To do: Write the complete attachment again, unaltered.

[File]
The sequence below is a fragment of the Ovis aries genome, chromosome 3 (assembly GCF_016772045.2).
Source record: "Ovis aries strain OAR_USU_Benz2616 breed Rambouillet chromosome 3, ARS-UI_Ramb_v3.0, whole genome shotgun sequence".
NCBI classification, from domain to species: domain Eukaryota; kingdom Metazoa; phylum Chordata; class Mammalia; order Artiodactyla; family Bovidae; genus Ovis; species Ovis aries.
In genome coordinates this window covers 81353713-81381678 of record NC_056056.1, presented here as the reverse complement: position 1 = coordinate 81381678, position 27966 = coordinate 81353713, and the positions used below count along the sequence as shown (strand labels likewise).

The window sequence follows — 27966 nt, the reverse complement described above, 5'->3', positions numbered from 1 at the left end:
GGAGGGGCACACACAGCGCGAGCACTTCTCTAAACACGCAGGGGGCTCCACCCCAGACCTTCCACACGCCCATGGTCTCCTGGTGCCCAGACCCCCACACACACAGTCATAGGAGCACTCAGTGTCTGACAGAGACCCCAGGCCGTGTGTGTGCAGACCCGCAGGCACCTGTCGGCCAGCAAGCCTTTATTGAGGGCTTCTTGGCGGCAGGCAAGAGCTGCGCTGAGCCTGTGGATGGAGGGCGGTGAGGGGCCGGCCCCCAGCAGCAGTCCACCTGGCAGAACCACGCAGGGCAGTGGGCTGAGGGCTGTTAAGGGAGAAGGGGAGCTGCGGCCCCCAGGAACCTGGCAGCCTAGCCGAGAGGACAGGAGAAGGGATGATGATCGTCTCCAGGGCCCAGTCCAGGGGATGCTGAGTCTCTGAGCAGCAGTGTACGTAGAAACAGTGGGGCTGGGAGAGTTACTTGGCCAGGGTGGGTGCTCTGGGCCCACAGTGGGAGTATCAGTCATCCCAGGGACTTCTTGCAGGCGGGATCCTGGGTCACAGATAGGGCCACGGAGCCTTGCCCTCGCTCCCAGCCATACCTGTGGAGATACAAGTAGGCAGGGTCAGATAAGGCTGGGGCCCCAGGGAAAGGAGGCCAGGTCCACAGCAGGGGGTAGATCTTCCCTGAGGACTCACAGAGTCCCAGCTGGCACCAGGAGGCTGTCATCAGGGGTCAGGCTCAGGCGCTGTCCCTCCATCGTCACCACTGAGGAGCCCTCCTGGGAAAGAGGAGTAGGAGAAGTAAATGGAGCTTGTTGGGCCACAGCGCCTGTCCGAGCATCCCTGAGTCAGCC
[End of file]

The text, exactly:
The sequence below is a fragment of the Ovis aries genome, chromosome 3 (assembly GCF_016772045.2).
Source record: "Ovis aries strain OAR_USU_Benz2616 breed Rambouillet chromosome 3, ARS-UI_Ramb_v3.0, whole genome shotgun sequence".
NCBI classification, from domain to species: domain Eukaryota; kingdom Metazoa; phylum Chordata; class Mammalia; order Artiodactyla; family Bovidae; genus Ovis; species Ovis aries.
In genome coordinates this window covers 81353713-81381678 of record NC_056056.1, presented here as the reverse complement: position 1 = coordinate 81381678, position 27966 = coordinate 81353713, and the positions used below count along the sequence as shown (strand labels likewise).

The window sequence follows — 27966 nt, the reverse complement described above, 5'->3', positions numbered from 1 at the left end:
GGAGGGGCACACACAGCGCGAGCACTTCTCTAAACACGCAGGGGGCTCCACCCCAGACCTTCCACACGCCCATGGTCTCCTGGTGCCCAGACCCCCACACACACAGTCATAGGAGCACTCAGTGTCTGACAGAGACCCCAGGCCGTGTGTGTGCAGACCCGCAGGCACCTGTCGGCCAGCAAGCCTTTATTGAGGGCTTCTTGGCGGCAGGCAAGAGCTGCGCTGAGCCTGTGGATGGAGGGCGGTGAGGGGCCGGCCCCCAGCAGCAGTCCACCTGGCAGAACCACGCAGGGCAGTGGGCTGAGGGCTGTTAAGGGAGAAGGGGAGCTGCGGCCCCCAGGAACCTGGCAGCCTAGCCGAGAGGACAGGAGAAGGGATGATGATCGTCTCCAGGGCCCAGTCCAGGGGATGCTGAGTCTCTGAGCAGCAGTGTACGTAGAAACAGTGGGGCTGGGAGAGTTACTTGGCCAGGGTGGGTGCTCTGGGCCCACAGTGGGAGTATCAGTCATCCCAGGGACTTCTTGCAGGCGGGATCCTGGGTCACAGATAGGGCCACGGAGCCTTGCCCTCGCTCCCAGCCATACCTGTGGAGATACAAGTAGGCAGGGTCAGATAAGGCTGGGGCCCCAGGGAAAGGAGGCCAGGTCCACAGCAGGGGGTAGATCTTCCCTGAGGACTCACAGAGTCCCAGCTGGCACCAGGAGGCTGTCATCAGGGGTCAGGCTCAGGCGCTGTCCCTCCATCGTCACCACTGAGGAGCCCTCCTGGGAAAGAGGAGTAGGAGAAGTAAATGGAGCTTGTTGGGCCACAGCGCCTGTCCGAGCATCCCTGAGTCAGCC